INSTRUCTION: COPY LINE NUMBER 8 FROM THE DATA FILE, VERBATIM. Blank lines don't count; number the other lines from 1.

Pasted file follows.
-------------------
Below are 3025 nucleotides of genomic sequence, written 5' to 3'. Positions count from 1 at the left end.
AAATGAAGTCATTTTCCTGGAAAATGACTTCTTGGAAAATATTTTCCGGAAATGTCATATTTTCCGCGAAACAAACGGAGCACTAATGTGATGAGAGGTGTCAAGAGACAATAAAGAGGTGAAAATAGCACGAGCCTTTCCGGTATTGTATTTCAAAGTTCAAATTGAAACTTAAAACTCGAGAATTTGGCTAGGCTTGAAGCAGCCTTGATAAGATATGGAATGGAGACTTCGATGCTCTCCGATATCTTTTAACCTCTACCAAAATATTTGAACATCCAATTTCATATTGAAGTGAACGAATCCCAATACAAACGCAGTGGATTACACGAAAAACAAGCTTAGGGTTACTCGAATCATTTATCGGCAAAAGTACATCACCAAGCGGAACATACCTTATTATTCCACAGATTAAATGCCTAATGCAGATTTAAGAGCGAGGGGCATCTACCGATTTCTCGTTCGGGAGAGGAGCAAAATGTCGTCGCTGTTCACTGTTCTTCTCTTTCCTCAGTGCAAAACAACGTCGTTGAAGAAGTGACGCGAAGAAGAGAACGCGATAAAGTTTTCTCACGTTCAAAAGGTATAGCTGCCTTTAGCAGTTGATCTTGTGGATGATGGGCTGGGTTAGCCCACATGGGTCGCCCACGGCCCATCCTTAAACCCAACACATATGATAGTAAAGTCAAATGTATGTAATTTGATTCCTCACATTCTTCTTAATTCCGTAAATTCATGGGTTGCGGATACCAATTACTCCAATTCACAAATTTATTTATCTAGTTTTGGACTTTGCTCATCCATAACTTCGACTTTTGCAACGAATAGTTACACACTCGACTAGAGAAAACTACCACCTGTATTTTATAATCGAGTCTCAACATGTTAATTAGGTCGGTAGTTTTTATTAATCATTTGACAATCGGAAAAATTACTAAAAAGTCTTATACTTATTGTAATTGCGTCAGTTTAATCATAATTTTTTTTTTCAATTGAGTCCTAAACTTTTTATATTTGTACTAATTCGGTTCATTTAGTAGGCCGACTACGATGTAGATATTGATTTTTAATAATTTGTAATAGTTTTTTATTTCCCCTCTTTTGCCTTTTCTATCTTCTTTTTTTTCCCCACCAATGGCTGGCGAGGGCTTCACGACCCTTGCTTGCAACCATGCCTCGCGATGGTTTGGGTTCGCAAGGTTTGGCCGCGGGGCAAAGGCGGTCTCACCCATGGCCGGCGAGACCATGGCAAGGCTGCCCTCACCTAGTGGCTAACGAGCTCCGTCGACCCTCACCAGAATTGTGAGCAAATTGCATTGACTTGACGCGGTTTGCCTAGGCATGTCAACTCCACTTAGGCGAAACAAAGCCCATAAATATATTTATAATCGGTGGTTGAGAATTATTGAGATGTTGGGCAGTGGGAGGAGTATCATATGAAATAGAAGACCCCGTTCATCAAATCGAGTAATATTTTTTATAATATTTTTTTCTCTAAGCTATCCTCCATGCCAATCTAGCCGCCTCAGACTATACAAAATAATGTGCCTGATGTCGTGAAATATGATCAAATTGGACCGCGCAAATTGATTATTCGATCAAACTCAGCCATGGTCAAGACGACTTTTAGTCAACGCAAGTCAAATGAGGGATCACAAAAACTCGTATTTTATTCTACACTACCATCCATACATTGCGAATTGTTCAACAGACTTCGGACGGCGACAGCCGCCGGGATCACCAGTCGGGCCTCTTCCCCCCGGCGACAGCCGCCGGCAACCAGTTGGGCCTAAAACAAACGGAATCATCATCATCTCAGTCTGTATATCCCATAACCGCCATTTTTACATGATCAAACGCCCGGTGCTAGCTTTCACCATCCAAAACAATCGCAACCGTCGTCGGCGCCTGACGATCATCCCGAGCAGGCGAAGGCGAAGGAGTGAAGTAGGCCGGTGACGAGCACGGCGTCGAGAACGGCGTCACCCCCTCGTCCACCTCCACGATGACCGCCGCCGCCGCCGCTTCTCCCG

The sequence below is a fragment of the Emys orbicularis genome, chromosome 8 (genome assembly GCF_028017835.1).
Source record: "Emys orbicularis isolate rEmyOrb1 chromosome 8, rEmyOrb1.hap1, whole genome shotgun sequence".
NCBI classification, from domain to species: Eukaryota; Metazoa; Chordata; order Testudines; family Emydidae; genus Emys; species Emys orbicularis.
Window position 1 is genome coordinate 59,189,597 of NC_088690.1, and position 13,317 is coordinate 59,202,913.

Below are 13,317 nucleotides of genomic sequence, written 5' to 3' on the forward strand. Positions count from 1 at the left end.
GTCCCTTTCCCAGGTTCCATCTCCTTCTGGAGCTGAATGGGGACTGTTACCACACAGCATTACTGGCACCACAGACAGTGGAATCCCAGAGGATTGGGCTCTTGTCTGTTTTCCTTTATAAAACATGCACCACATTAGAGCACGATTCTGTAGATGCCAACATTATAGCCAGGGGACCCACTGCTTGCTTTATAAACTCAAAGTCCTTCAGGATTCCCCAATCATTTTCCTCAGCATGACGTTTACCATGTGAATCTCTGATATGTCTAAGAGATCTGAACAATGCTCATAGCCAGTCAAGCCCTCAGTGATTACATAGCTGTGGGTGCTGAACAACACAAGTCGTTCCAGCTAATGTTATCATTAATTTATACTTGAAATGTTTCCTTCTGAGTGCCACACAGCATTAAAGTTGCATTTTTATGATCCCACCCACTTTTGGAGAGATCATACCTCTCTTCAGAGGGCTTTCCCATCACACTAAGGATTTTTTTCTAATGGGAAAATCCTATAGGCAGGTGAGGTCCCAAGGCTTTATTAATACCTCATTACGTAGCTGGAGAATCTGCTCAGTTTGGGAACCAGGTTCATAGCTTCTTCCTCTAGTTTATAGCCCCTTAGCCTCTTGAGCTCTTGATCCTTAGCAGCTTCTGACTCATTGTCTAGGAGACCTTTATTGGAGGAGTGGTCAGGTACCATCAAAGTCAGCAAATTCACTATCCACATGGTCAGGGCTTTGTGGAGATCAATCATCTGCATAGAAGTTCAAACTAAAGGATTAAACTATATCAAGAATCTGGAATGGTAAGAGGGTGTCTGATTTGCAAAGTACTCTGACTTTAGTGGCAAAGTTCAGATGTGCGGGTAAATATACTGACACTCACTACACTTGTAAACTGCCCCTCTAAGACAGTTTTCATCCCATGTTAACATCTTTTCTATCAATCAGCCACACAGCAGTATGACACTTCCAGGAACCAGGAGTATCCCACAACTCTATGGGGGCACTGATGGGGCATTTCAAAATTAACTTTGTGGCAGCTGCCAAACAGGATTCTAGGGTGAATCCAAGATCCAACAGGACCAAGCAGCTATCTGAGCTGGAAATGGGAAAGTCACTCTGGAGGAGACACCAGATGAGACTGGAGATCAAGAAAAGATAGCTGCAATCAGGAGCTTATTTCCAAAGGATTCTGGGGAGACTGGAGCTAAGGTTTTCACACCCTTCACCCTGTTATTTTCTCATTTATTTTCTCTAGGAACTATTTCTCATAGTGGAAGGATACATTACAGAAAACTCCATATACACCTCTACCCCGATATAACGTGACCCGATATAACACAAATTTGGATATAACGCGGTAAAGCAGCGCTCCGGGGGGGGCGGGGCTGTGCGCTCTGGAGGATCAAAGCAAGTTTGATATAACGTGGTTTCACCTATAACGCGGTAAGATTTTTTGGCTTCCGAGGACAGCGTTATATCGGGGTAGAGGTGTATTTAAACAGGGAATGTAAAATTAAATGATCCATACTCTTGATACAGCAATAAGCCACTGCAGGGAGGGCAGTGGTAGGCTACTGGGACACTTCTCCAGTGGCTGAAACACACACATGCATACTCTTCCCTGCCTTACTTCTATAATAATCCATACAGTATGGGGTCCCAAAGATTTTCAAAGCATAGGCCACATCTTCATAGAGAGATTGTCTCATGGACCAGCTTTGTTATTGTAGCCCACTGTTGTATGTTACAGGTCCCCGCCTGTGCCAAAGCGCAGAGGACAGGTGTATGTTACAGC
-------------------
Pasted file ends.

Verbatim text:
GTCCCTTTCCCAGGTTCCATCTCCTTCTGGAGCTGAATGGGGACTGTTACCACACAGCATTACTGGCACCACAGACAGTGGAATCCCAGAGGATTGGGCTCTTGTCTGTTTTCCTTTATAAAACATGCACCACATTAGAGCACGATTCTGTAGATGCCAACATTATAGCCAGGGGACCCACTGCTTGCTTTATAAACTCAAAGTCCTTCAGGATTCCCCAATCATTTTCCTCAGCATGACGTTTACCATGTGAATCTCTGATATGTCTAAGAGATCTGAACAATGCTCATAGCCAGTCAAGCCCTCAGTGATTACATAGCTGTGGGTGCTGAACAACACAAGTCGTTCCAGCTAATGTTATCATTAATTTATACTTGAAATGTTTCCTTCTGAGTGCCACACAGCATTAAAGTTGCATTTTTATGATCCCACCCACTTTTGGAGAGATCATACCTCTCTTCAGAGGGCTTTCCCATCACACTAAGGATTTTTTTCTAATGGGAAAATCCTATAGGCAGGTGAGGTCCCAAGGCTTTATTAATACCTCATTACGTAGCTGGAGAATCTGCTCAGTTTGGGAACCAGGTTCATAGCTTCTTCCTCTAGTTTATAGCCCCTTAGCCTCTTGAGCTCTTGATCCTTAGCAGCTTCTGACTCATTGTCTAGGAGACCTTTATTGGAGGAGTGGTCAGGTACCATCAAAGTCAGCAAATTCACTATCCACATGGTCAGGGCTTTGTGGAGATCAATCATCTGCATAGAAGTTCAAACTAAAGGATTAAACTATATCAAGAATCTGGAATGGTAAGAGGGTGTCTGATTTGCAAAGTACTCTGACTTTAGTGGCAAAGTTCAGATGTGCGGGTAAATATACTGACACTCACTACACTTGTAAACTGCCCCTCTAAGACAGTTTTCATCCCATGTTAACATCTTTTCTATCAATCAGCCACACAGCAGTATGACACTTCCAGGAACCAGGAGTATCCCACAACTCTATGGGGGCACTGATGGGGCATTTCAAAATTAACTTTGTGGCAGCTGCCAAACAGGATTCTAGGGTGAATCCAAGATCCAACAGGACCAAGCAGCTATCTGAGCTGGAAATGGGAAAGTCACTCTGGAGGAGACACCAGATGAGACTGGAGATCAAGAAAAGATAGCTGCAATCAGGAGCTTATTTCCAAAGGATTCTGGGGAGACTGGAGCTAAGGTTTTCACACCCTTCACCCTGTTATTTTCTCATTTATTTTCTCTAGGAACTATTTCTCATAGTGGAAGGATACATTACAGAAAACTCCATATACACCTCTACCCCGATATAACGTGACCCGATATAACACAAATTTGGATATAACGCGGTAAAGCAGCGCTCCGGGGGGGGCGGGGCTGTGCGCTCTGGAGGATCAAAGCAAGTTTGATATAACGTGGTTTCACCTATAACGCGGTAAGATTTTTTGGCTTCCGAGGACAGCGTTATATCGGGGTAGAGGTGTATTTAAACAGGGAATGTAAAATTAAATGATCCATACTCTTGATACAGCAATAAGCCACTGCAGGGAGGGCAGTGGTAGGCTACTGGGACACTTCTCCAGTGGCTGAAACACACACATGCATACTCTTCCCTGCCTTACTTCTATAATAATCCATACAGTATGGGGTCCCAAAGATTTTCAAAGCATAGGCCACATCTTCATAGAGAGATTGTCTCATGGACCAGCTTTGTTATTGTAGCCCACTGTTGTATGTTACAGGTCCCCGCCTGTGCCAAAGCGCAGAGGACAGGTGTATGTTACAGC